The physical framework describing the measurement of spatiotemporal displacement fields with motion-sensitive MRI is described in detail by Muthupillai et al. . Here, we briefly review the mathematics. Consider a single 1H proton spin packet originally at position , undergoing harmonic motion. Its vector displacement can be expressed in complex exponential form as 2.1The displacement coefficient vector can also be expressed in terms of its Cartesian components: . To measure this motion, a time varying motion-encoding gradient is imposed. Accrual of NMR signal phase is governed in general by 2.2where γ is the gyromagnetic ratio of 1H nucleus. The duration of the applied gradient is , which is dependent on the actuator frequency ω (rad/sec) and the number of motion encoding cycles n chosen. In practice, one component of the motion-encoding gradient field is imposed at a time, yielding a corresponding phase image 2.3
The amplitude and phase, , of each voxel imaged can be determined directly from spin phase θk accrued, since Gk(t) is prescribed. The synchronization delay Φ is a temporal phase shift between the applied motion and the motion-encoding gradient. If multiple images are acquired, each with a different synchronization delay (corresponding to a fraction of the actuation period), a time history of spin phase is measured, cf. figure 1.
In our experiments, the components Gk(t) took the following form 2.4which has a zero (null) first moment to minimize sensitivity to fluid flow [35–37]. Full displacement vector fields may be acquired by repeating the experiment with the motion-encoding magnetic-field gradients aligned to each axis of an orthogonal coordinate system.
2.2. Measurement procedure and equipment
A motion-sensitized gradient-recalled echo (GRE) MRI pulse sequence (figure 2) was used to acquire data in six healthy male subjects, aged 19–42 years-old (mean: 28.7 year), at actuation frequencies of 45, 60 and 80 Hz. In each subject, data were acquired on single transverse-oblique slice through the top of the corpus callosum. Imaging parameters were repetition time (TR), 111.1–137.5 ms; echo time (TE), 27.5 ms; flip angle, 25°; resolution, 3 × 3 × 3 mm3 (i.e. 3 × 3 mm2 with slice thickness 3 mm). The imaging procedure was repeated three times with different motion-encoding gradient orientations to record three-dimensional displacement vector fields relative to the oblique imaging plane. The Human Research Protection Office Internal Review Board of Washington University approved the experimental protocol.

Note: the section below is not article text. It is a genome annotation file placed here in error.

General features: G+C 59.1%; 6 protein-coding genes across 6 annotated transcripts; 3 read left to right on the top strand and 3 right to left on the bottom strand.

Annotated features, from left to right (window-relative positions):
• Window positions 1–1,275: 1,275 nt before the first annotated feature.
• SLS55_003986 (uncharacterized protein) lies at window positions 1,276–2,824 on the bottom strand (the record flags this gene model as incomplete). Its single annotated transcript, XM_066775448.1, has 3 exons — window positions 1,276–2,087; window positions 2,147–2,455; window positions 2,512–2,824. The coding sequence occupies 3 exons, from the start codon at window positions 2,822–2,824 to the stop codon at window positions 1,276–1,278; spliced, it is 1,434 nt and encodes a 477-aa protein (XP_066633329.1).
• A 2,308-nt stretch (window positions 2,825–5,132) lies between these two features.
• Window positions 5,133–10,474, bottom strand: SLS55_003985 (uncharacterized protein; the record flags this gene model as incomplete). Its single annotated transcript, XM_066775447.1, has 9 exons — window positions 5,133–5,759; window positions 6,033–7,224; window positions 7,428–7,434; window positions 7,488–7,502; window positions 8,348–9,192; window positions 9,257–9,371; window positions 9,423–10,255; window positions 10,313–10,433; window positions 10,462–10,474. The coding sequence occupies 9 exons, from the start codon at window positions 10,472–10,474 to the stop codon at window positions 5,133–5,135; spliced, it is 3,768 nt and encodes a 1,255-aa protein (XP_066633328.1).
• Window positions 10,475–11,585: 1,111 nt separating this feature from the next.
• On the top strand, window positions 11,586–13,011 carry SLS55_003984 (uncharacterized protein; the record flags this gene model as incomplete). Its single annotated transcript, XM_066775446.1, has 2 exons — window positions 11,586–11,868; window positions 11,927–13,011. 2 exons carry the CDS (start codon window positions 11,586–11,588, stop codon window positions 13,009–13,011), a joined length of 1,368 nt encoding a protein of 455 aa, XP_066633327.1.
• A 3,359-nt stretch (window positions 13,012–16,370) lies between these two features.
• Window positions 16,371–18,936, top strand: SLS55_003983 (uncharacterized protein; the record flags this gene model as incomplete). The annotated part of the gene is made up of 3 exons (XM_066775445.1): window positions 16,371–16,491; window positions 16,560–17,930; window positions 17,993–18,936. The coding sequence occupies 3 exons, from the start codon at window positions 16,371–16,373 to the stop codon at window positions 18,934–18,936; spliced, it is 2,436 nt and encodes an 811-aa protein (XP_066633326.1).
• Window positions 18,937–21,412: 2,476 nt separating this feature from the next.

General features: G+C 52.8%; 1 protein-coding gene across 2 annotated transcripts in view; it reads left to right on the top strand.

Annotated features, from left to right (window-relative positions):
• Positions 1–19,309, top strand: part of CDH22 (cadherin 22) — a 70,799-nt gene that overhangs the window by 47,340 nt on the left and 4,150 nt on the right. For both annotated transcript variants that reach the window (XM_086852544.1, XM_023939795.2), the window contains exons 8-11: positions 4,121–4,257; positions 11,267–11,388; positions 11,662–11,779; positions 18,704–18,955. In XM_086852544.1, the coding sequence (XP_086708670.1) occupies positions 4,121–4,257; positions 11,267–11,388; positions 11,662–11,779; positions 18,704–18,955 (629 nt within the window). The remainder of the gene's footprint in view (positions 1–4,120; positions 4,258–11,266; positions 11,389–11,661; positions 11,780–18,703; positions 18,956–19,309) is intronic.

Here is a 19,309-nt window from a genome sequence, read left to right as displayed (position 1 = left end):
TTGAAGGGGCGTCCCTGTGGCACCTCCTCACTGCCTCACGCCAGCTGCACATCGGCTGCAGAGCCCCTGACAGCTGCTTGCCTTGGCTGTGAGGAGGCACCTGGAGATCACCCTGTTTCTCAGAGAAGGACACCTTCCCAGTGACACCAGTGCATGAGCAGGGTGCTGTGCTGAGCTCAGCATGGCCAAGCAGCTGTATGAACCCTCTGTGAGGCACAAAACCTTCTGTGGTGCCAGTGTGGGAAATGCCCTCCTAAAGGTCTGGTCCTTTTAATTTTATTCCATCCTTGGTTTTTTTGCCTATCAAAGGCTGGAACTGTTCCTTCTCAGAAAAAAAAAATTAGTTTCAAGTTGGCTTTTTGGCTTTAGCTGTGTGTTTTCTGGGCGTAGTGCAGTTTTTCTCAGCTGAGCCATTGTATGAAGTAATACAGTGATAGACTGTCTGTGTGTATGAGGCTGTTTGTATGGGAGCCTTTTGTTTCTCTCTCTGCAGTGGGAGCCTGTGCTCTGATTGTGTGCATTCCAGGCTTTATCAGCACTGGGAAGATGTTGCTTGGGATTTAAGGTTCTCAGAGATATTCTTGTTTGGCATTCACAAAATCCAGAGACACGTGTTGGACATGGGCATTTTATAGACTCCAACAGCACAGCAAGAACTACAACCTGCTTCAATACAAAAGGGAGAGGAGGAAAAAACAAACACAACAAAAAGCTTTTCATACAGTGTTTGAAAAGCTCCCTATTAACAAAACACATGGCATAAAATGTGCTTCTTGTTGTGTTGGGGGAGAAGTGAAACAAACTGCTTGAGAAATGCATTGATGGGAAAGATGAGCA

The absolute peak motion-encoding gradient amplitude was nominally 25 for all test frequencies, and spin phase was accrued over a single gradient cycle (n = 1, equation (2.4)). The actuation system was configured to transmit of a 4, 6 and 8 cycle acoustic pressure-wave train at 45, 60 and 80 Hz, respectively. Actuation was initiated by transistor–transistor logic pulse which was generated by the scanner and synchronized with each NMR excitation. MRI motion-encoding gradients were configured to run at the same frequency as the actuator for each experiment. All data were acquired with a temporal resolution of four points per actuation cycle to satisfy the Nyquist–Shannon sampling criterion. Phase-to-displacement conversion factors of 5.63 (45 Hz), 7.66 (60 Hz) and 10.6 µm rad−1 (80 Hz) were calculated by numerical integration of equations (2.3) and (2.4), taking into consideration actual gradient performance specifications. The total scan time to acquire two-dimensional displacement field data in each subject was approximately 14 min per actuation frequency.
Volunteers were imaged in a 1.5 T MAGNETOM Avanto (Siemens) whole-body clinical scanner equipped with a phased-array head coil and imaging gradients with a 5.88 µs · m mT−1 rise time. Harmonic motion was induced in the brain via extracranial pressure generated by an acoustic actuation system (Resoundant, Resoundant Inc., Rochester, MN, USA). The system was modified with two equal lengths of flexible vinyl tubing and a T-fitting so that a single active driver could power two passive drivers with equal amplitude and phase. Each passive actuator pad was positioned on the side of the head near the left and right pterion bone and affixed with an elastic bandage (figure 2). The head of each subject was snugly secured within the imaging coil using foam inserts to prevent subject movement during scans.
Imposed acoustic pressure loads were measured with a PCB Piezotronics (103B01) dynamic pressure sensor. A single sensor was placed inside the flexible tubing on the acoustic actuator side of the T-fitting (figure 2a). The analogue pressure signal was amplified (PCB Piezotronics 494A), digitized (National Instruments DAQCard-6062E) and stored on a laptop PC.